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Choosing your first welding machine can be very daunting. It’s an expensive investment and the correct welder will be working with you for many years to come, so it is very important you take the time to do the research and decide exactly what machine is right for you.
There are different types of welding, the most common of which are, MIG, TIG and MMA welding processes. Each of these processes have different benefits and limitations and are used for specific applications. In some applications multiple processes can be used on the one job therefore it is important to understand the task you are going to undertake.
MIG (Metal Inert Gas) welding, also known as GMAW (Gas Metal Arc Welding), is a process of constantly feeding wire into the weld pool. Heat generated within the DC electric arc between the metal electrode and the workpiece melts the electrode which becomes filler material to join or build up materials. MIG welding is generally recommended for beginners due to the forgiving nature of the process, especially now with modern equipment that provides feedback and training assistance. MIG is suitable for thin sheet metal all the way up to heavy structural steel alloys. Typical materials welded using MIG welding include steels, stainless steels, aluminium, cast iron, copper, brass and many more exotic alloys. Pulse welding was developed as a means of stabilising (controlling) the arc to the point where single droplets are deposited precisely which lowers heat input and reduces spatter. Due to progressing technology we now also have extra processes like SyncroPulse, Cold Metal Transfer CMT and Pulse Multi Control PMC which add to the capabilities of MIG welding. Watch this short info video to visualise MIG welding. https://www.youtube.com/watch?time_continue=1&v=XbFpMr_hlkE
TIG (Tungsten Inert Gas), also known as GTAW (Gas Tungsten Arc Welding) is a process where an arc is formed between a tungsten electrode and a workpiece. This arc is protected by shielding gas; usually argon or an argon/helium mix. The tungsten electrode is not consumed during welding. Heat generated by the arc melts the base material and a separate filler rod can be added into the weld pool as required. Generally, TIG is suited to weld thin sheet metal, pipe work and specialist alloys. TIG is not really suited to very heavy sections, this is mainly due to the relatively slow weld speeds and deposit rates. However; TIG is an outstanding performer when welding thin alloys such as aluminium, stainless steel, steels, some cast irons, copper, brass, titanium and many more. AC welding modes are used for materials such as aluminium and magnesium alloys while DC is used for almost all other materials.
Stick or MMA (Manual Metal Arc) welding is one of the earliest welding processes and is very popular for its ease of use and versatility. Stick welding is the process of using a metal rod or core surrounded by a coating of compounds and metal powders with a binding agent which is called flux. An electric current is used to create an arc between the stick and the metals to be joined. The stick conducts the electric current and melts slowly to create filler material for the metals being joined. During this process the flux has a role of cleaning, protecting and influencing the end deposit. Stick welding is used primarily for heavy materials such as iron and steel and is still used extensively today in the maintenance, repair and construction of heavy steel structures.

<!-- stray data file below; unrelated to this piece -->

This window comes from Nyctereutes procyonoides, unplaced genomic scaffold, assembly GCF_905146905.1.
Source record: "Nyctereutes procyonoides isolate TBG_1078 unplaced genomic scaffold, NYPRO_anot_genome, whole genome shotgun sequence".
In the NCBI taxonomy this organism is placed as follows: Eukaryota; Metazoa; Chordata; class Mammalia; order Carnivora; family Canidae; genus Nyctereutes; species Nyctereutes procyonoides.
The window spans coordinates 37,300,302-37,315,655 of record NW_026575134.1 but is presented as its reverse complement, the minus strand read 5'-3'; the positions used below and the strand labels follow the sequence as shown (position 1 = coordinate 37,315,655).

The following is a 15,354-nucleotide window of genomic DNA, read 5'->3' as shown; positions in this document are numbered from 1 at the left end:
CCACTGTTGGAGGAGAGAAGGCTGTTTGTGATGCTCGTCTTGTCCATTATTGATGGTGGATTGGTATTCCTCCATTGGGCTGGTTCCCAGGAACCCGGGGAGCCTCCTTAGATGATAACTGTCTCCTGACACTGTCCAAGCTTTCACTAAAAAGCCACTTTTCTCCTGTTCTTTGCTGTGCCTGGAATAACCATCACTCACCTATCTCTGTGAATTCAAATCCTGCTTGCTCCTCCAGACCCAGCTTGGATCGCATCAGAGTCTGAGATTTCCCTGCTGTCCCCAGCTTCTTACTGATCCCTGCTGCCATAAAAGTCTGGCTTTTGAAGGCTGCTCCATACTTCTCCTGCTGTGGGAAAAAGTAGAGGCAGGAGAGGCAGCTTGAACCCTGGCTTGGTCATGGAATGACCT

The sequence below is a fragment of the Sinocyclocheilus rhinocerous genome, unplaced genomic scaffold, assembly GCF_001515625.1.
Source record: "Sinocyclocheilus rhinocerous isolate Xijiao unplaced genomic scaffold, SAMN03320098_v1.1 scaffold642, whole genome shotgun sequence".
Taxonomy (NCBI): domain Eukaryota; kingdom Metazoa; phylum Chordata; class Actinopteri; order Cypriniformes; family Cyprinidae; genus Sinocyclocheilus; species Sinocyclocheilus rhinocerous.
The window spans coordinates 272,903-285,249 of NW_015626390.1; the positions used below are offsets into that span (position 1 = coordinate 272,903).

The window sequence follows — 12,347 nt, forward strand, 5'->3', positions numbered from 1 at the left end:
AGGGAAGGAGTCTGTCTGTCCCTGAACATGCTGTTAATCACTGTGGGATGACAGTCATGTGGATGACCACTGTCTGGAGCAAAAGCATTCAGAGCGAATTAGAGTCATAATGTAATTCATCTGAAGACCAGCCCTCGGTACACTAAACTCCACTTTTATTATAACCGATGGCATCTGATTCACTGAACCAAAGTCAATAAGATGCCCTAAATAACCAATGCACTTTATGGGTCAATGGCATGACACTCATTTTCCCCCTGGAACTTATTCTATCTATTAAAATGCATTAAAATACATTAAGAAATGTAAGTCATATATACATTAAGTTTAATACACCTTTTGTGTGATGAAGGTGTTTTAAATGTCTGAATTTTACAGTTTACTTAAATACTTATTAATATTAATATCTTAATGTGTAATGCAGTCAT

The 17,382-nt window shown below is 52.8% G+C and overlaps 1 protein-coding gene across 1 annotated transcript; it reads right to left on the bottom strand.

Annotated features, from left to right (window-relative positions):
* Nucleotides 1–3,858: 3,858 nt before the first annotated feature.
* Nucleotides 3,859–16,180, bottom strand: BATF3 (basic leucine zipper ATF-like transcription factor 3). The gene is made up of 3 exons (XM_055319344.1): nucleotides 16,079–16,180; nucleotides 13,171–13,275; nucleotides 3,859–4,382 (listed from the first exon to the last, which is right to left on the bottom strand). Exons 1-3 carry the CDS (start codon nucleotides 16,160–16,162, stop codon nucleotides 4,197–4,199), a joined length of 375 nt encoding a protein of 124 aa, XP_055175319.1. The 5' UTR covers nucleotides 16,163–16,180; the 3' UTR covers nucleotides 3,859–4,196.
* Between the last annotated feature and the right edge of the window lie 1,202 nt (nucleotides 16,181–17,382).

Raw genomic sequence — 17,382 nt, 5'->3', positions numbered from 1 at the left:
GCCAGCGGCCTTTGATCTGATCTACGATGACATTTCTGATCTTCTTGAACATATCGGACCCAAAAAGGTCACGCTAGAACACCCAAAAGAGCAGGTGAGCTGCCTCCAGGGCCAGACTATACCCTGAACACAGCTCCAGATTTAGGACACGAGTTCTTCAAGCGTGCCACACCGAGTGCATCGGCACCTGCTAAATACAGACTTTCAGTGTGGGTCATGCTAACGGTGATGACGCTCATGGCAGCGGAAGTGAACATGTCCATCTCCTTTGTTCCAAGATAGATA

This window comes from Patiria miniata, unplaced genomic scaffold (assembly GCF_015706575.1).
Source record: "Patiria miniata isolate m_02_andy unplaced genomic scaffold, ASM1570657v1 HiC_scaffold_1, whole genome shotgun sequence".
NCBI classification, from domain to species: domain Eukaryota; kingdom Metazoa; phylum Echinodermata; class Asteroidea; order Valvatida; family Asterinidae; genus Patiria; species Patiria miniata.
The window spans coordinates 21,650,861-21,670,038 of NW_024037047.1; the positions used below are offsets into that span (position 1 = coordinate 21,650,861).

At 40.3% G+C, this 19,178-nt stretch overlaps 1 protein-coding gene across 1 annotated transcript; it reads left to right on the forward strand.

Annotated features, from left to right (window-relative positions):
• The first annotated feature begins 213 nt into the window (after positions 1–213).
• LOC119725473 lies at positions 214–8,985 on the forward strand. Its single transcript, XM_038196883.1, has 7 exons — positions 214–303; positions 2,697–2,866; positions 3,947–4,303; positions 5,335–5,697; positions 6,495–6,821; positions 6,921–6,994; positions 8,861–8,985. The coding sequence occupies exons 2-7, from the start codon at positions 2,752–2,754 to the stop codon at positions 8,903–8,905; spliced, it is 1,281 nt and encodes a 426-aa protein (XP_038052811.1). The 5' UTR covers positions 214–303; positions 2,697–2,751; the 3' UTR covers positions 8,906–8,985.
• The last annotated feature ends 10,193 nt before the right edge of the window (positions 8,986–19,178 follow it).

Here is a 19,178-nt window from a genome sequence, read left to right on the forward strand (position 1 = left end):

With these processes in mind, it is paramount that you decide which type of welding process you will be doing the most before you buy a welding machine.
By choosing the right type of welder for your job, you are ensuring efficiency. But even if you require a MIG welder and you buy a MIG welder, some welders are more superior and faster than others. For beginners, you should not be aiming to go fast, but to be clean in your welding. The cleaner your welds are, the less time you have to spend touching them up and therefore, the faster you are. For more advanced welders, you can be fast and clean, but even this is limited to how efficient your welding machine is.
Another big factor in welding efficiency is a welding machines duty cycle. A duty cycle is the duration that a welding machine can safely produce a particular current. A longer duty cycle means more welding without having to give the machine a rest. A long duty cycle means faster welding which in turn means less power consumption, consumables used and less gas consumption which means saving money for you.
The right welder will continue to run perfectly for over a decade if properly taken care of and serviced properly. It’s important to research how reliable your chosen welder is as well as spare part availability, if your welding machine breaks down and requires spare parts it’s important the supplier has stock on-hand in Australia. Nothing is worse than losing money and being out of jobs due to your welder being out of service. Smenco ensure we keep a large amount of spare parts and stock on-hand in Australia to minimize out-of-service times for your Fronius welding machines.
Budget will differ for everybody, it is up to you to decide how much you want to spend on your new welding machine. Buying a welder really is a case of you get what you pay for, so some considerations you should keep in mind when deciding between mid-range and top of the line welders are:
Given all the above information, we recommend a Fronius TransSteel 2200. We believe this machine ticks all the boxes for an apprentice welder. The TransSteel 2200 offers welding for a large range of materials whilst being portable, easy to use and reliable. The TransSteel is multi-process capable which means it can weld MIG & TIG in the same device. This is perfect for apprentices who are unsure what types of welding they will be doing or for enthusiasts who want to get good at every process.